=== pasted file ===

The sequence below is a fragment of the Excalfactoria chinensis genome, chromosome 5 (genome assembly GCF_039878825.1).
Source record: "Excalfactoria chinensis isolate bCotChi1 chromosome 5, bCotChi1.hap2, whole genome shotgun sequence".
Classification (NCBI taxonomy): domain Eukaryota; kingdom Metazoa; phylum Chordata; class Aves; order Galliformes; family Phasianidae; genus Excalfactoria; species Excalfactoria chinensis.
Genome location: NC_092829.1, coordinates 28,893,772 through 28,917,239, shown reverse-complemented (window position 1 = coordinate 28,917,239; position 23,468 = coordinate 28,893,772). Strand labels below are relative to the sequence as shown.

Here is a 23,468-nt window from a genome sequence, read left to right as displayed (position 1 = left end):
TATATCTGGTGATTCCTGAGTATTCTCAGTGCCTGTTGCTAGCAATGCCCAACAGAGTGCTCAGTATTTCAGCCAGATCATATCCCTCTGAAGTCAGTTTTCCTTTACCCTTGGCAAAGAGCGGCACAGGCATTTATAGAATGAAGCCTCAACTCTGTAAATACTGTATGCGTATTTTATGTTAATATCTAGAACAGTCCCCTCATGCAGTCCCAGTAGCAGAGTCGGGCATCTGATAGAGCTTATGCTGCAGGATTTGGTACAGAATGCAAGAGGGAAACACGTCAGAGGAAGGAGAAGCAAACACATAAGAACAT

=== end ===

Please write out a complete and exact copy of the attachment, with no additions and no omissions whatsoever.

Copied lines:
The sequence below is a fragment of the Excalfactoria chinensis genome, chromosome 5 (genome assembly GCF_039878825.1).
Source record: "Excalfactoria chinensis isolate bCotChi1 chromosome 5, bCotChi1.hap2, whole genome shotgun sequence".
Classification (NCBI taxonomy): domain Eukaryota; kingdom Metazoa; phylum Chordata; class Aves; order Galliformes; family Phasianidae; genus Excalfactoria; species Excalfactoria chinensis.
Genome location: NC_092829.1, coordinates 28,893,772 through 28,917,239, shown reverse-complemented (window position 1 = coordinate 28,917,239; position 23,468 = coordinate 28,893,772). Strand labels below are relative to the sequence as shown.

Here is a 23,468-nt window from a genome sequence, read left to right as displayed (position 1 = left end):
TATATCTGGTGATTCCTGAGTATTCTCAGTGCCTGTTGCTAGCAATGCCCAACAGAGTGCTCAGTATTTCAGCCAGATCATATCCCTCTGAAGTCAGTTTTCCTTTACCCTTGGCAAAGAGCGGCACAGGCATTTATAGAATGAAGCCTCAACTCTGTAAATACTGTATGCGTATTTTATGTTAATATCTAGAACAGTCCCCTCATGCAGTCCCAGTAGCAGAGTCGGGCATCTGATAGAGCTTATGCTGCAGGATTTGGTACAGAATGCAAGAGGGAAACACGTCAGAGGAAGGAGAAGCAAACACATAAGAACAT